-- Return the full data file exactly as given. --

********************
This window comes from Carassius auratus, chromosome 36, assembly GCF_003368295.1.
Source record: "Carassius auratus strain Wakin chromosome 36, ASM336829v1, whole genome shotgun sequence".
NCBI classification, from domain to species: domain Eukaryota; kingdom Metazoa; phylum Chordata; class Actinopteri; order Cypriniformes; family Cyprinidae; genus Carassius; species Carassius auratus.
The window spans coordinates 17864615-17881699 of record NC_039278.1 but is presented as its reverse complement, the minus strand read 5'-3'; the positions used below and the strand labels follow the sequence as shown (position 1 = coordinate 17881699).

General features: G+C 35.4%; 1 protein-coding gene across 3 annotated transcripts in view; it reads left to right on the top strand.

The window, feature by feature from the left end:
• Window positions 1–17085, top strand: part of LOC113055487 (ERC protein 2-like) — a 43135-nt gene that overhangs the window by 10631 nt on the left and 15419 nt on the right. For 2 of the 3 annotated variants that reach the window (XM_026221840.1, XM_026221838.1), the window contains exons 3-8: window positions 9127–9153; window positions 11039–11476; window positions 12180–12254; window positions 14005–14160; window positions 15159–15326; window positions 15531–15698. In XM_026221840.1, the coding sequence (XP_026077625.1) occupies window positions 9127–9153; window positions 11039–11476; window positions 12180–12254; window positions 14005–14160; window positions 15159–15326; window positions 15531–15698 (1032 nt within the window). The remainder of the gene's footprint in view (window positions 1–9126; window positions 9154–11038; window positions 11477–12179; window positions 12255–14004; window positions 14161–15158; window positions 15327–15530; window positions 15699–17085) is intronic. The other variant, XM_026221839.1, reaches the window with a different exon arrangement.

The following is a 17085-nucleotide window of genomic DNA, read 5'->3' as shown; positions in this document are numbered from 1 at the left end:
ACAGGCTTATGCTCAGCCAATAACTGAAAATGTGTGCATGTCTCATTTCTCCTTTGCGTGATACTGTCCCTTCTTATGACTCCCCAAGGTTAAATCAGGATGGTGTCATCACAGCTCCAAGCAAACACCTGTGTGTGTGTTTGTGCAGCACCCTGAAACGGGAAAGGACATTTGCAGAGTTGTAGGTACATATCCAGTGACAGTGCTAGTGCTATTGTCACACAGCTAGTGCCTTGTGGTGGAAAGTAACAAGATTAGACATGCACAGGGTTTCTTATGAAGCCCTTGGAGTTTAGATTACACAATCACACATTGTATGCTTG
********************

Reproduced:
This window comes from Carassius auratus, chromosome 36, assembly GCF_003368295.1.
Source record: "Carassius auratus strain Wakin chromosome 36, ASM336829v1, whole genome shotgun sequence".
NCBI classification, from domain to species: domain Eukaryota; kingdom Metazoa; phylum Chordata; class Actinopteri; order Cypriniformes; family Cyprinidae; genus Carassius; species Carassius auratus.
The window spans coordinates 17864615-17881699 of record NC_039278.1 but is presented as its reverse complement, the minus strand read 5'-3'; the positions used below and the strand labels follow the sequence as shown (position 1 = coordinate 17881699).

General features: G+C 35.4%; 1 protein-coding gene across 3 annotated transcripts in view; it reads left to right on the top strand.

The window, feature by feature from the left end:
• Window positions 1–17085, top strand: part of LOC113055487 (ERC protein 2-like) — a 43135-nt gene that overhangs the window by 10631 nt on the left and 15419 nt on the right. For 2 of the 3 annotated variants that reach the window (XM_026221840.1, XM_026221838.1), the window contains exons 3-8: window positions 9127–9153; window positions 11039–11476; window positions 12180–12254; window positions 14005–14160; window positions 15159–15326; window positions 15531–15698. In XM_026221840.1, the coding sequence (XP_026077625.1) occupies window positions 9127–9153; window positions 11039–11476; window positions 12180–12254; window positions 14005–14160; window positions 15159–15326; window positions 15531–15698 (1032 nt within the window). The remainder of the gene's footprint in view (window positions 1–9126; window positions 9154–11038; window positions 11477–12179; window positions 12255–14004; window positions 14161–15158; window positions 15327–15530; window positions 15699–17085) is intronic. The other variant, XM_026221839.1, reaches the window with a different exon arrangement.

The following is a 17085-nucleotide window of genomic DNA, read 5'->3' as shown; positions in this document are numbered from 1 at the left end:
ACAGGCTTATGCTCAGCCAATAACTGAAAATGTGTGCATGTCTCATTTCTCCTTTGCGTGATACTGTCCCTTCTTATGACTCCCCAAGGTTAAATCAGGATGGTGTCATCACAGCTCCAAGCAAACACCTGTGTGTGTGTTTGTGCAGCACCCTGAAACGGGAAAGGACATTTGCAGAGTTGTAGGTACATATCCAGTGACAGTGCTAGTGCTATTGTCACACAGCTAGTGCCTTGTGGTGGAAAGTAACAAGATTAGACATGCACAGGGTTTCTTATGAAGCCCTTGGAGTTTAGATTACACAATCACACATTGTATGCTTG